Attorney General Jeff Sessions’ decision this week to review concessions by local police departments accused of misconduct is part of a seismic shift at the Justice Department, which has quickly changed its emphasis under the Trump administration from protecting civil rights to promoting law and order.
On the day before the PRC’s President, Xi Jinping, is to meet with President Donald Trump, northern Korea fired another ballistic missile (this one apparently another test of its solid-fueled model). Of course, the careful timing of Baby Kim’s missile launch has been denied by the PRC’s Foreign Ministry spokeswoman Hua Chunying. There is no “direct relation” between the missile launch and the Trump-Xi meeting, she insisted.
The more telling description of events and event relations, though, was provided by Shi Yinhong, Director of the Center on American Studies at Renmin University in Beijing:
China has nearly exhausted its leverage with North Korea.
This is a preview of
Northern Korea and the People’s Republic of China
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Now we know that then-National Security Advisor to then-President Barack Obama (D) Susan Rice asked several times for American names to be unmasked that had been masked since their presence in communications of foreign nationals that were being legitimately monitored was entirely incidental to the communications and the reasons for which those communications were being monitored.
Rice’s requests were strictly legal; the NSA incumbent is one of the Executive Branch officials with the legal authority to ask for, and to receive, the names to be unmasked without having first to go through a court, even the secretive Star Chamber FISA court.
In a Wall Street Journal piece on the potential for Senate Democrat obstructionism (my term) provoking an end to the filibuster as it concerns Supreme Court nominees, Kristina Peterson had this remark:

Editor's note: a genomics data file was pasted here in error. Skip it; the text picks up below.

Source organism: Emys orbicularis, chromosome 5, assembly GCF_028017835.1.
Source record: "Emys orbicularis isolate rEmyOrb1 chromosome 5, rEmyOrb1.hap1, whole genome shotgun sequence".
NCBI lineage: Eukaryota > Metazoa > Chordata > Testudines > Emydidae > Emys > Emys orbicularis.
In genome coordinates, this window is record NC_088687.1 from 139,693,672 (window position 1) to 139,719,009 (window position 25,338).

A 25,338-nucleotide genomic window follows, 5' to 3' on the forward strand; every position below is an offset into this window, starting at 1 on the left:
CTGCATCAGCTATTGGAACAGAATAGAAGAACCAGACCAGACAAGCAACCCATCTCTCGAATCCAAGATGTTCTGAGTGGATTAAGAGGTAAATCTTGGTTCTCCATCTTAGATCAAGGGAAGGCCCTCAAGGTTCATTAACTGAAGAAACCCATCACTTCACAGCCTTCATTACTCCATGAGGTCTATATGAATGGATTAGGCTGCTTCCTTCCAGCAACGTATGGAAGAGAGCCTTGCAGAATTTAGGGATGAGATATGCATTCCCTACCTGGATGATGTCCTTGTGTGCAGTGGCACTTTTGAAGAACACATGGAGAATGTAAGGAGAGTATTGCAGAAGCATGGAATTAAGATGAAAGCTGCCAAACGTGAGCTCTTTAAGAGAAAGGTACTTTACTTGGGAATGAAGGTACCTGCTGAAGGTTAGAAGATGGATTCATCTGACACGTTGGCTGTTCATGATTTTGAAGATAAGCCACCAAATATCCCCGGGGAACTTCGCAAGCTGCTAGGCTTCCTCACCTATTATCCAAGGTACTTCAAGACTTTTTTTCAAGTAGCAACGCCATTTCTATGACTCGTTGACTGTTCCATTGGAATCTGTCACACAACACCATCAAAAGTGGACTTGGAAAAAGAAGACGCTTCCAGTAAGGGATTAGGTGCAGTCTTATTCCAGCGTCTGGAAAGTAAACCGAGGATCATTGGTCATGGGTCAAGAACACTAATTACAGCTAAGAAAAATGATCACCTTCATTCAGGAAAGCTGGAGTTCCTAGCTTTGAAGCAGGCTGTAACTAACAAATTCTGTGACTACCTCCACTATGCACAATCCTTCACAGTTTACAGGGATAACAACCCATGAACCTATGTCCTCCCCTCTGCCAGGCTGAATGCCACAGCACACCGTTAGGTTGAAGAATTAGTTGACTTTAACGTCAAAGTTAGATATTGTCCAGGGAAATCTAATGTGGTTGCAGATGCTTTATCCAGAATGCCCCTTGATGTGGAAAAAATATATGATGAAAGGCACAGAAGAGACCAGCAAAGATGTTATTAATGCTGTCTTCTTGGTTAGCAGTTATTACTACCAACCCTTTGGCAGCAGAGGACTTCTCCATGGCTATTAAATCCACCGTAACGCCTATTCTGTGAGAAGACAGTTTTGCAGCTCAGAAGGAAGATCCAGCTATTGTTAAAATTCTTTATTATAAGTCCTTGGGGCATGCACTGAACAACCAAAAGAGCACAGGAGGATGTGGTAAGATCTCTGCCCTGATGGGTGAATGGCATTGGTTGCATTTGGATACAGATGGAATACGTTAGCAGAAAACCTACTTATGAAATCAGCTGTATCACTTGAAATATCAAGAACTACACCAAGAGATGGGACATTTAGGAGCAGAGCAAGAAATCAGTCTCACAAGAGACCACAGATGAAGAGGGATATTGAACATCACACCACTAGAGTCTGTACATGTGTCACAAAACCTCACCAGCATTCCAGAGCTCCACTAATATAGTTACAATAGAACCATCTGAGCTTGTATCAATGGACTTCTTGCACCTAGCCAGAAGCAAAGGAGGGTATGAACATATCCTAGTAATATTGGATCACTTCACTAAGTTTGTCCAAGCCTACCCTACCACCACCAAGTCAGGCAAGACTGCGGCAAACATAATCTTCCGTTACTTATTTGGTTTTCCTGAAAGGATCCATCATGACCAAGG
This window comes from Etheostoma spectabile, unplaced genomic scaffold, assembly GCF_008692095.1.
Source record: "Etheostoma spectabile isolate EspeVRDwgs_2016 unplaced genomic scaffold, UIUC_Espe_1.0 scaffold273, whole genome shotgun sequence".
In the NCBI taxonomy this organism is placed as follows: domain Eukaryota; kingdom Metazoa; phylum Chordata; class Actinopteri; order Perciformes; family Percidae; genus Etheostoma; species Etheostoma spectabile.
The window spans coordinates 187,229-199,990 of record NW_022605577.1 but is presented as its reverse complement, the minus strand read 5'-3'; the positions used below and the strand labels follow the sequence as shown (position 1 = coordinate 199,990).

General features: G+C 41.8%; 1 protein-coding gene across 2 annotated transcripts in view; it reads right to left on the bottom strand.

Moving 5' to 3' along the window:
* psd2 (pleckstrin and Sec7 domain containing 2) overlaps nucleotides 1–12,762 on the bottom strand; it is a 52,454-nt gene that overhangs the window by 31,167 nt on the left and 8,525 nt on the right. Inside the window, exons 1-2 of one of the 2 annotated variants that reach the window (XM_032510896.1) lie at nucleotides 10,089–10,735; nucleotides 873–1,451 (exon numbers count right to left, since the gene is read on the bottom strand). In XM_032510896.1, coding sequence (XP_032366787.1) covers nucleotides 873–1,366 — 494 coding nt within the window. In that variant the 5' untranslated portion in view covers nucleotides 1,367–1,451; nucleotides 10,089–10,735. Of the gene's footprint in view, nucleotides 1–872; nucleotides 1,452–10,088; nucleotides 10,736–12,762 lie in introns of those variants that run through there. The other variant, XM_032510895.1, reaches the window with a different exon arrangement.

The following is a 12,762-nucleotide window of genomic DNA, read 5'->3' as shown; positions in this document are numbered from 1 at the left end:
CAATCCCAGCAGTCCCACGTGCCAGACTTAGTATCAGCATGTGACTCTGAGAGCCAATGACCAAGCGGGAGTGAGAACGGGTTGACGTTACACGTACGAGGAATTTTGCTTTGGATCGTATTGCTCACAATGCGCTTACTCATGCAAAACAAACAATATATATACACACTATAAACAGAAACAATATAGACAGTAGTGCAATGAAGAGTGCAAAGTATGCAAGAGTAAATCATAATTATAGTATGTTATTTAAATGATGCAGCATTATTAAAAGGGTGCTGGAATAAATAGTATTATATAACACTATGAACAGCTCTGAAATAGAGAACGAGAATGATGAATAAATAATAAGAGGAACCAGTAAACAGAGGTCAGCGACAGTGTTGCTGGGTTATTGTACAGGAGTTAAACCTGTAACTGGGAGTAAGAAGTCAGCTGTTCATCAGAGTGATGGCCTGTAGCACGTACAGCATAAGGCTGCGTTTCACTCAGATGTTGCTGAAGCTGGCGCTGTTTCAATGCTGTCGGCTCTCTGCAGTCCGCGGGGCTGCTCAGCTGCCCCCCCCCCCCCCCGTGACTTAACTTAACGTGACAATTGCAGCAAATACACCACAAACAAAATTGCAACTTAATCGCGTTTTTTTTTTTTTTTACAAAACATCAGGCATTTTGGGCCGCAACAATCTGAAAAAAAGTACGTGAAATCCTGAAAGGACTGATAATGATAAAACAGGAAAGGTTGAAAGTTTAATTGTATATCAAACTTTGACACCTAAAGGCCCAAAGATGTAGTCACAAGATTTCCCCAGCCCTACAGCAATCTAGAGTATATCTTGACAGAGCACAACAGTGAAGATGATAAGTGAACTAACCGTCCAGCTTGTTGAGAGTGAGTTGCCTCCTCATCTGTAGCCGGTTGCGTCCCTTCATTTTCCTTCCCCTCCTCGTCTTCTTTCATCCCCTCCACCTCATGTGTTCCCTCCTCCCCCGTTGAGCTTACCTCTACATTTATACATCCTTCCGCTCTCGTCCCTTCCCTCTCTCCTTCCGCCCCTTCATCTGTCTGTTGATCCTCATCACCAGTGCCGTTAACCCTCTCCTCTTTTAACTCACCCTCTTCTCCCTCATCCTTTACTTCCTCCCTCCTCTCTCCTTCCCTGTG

If the Senate is able to confirm Supreme Court nominees with just a simple majority, centrists in both parties fear that future presidents whose party also controls the Senate will have no incentive to pick a nominee aimed to garner bipartisan support.
This is a preview of
A Thought on Filibusters and Supreme Court Nominees
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As the Trump administration begins to shape its policy on drugs, tension is growing between a treatment-focused approach, embodied in a new commission on opioids headed by New Jersey Gov. Chris Christie, and the aggressive prosecution of drug crimes promised by Attorney General Jeff Sessions.
There need there be no tension because there is no contradiction. The two approaches—nail hard those who prey on the vulnerable and the addicted—and working to free the addicted from the controls of their addiction (“free from the controls” because an addict never loses his addiction; he can only reach a point where he can say reliably, “not today.” That’s where current medical technology has us) rather than simply jailing them, too, potentiate each other.